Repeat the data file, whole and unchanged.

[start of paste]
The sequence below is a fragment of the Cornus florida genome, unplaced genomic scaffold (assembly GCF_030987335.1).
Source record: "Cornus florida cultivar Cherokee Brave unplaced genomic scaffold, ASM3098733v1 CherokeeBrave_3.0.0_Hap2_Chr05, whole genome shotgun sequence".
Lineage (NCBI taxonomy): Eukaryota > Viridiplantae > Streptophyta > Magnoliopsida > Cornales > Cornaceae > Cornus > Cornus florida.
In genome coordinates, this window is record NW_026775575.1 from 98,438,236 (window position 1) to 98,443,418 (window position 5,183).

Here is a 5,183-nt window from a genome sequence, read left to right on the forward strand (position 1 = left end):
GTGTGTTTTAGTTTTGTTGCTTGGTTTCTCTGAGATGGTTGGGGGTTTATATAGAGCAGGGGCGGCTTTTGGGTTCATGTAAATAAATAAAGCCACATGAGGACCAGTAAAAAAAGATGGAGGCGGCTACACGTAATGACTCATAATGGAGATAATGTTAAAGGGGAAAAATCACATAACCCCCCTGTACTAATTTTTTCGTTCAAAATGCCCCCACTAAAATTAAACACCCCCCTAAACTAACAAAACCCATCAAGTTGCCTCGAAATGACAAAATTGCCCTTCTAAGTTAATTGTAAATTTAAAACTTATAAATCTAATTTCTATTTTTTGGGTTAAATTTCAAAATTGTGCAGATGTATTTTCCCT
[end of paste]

The sequence below is a fragment of the Cornus florida genome, unplaced genomic scaffold (assembly GCF_030987335.1).
Source record: "Cornus florida cultivar Cherokee Brave unplaced genomic scaffold, ASM3098733v1 CherokeeBrave_3.0.0_Hap2_Chr05, whole genome shotgun sequence".
Lineage (NCBI taxonomy): Eukaryota > Viridiplantae > Streptophyta > Magnoliopsida > Cornales > Cornaceae > Cornus > Cornus florida.
In genome coordinates, this window is record NW_026775575.1 from 98,438,236 (window position 1) to 98,443,418 (window position 5,183).

Here is a 5,183-nt window from a genome sequence, read left to right on the forward strand (position 1 = left end):
GTGTGTTTTAGTTTTGTTGCTTGGTTTCTCTGAGATGGTTGGGGGTTTATATAGAGCAGGGGCGGCTTTTGGGTTCATGTAAATAAATAAAGCCACATGAGGACCAGTAAAAAAAGATGGAGGCGGCTACACGTAATGACTCATAATGGAGATAATGTTAAAGGGGAAAAATCACATAACCCCCCTGTACTAATTTTTTCGTTCAAAATGCCCCCACTAAAATTAAACACCCCCCTAAACTAACAAAACCCATCAAGTTGCCTCGAAATGACAAAATTGCCCTTCTAAGTTAATTGTAAATTTAAAACTTATAAATCTAATTTCTATTTTTTGGGTTAAATTTCAAAATTGTGCAGATGTATTTTCCCT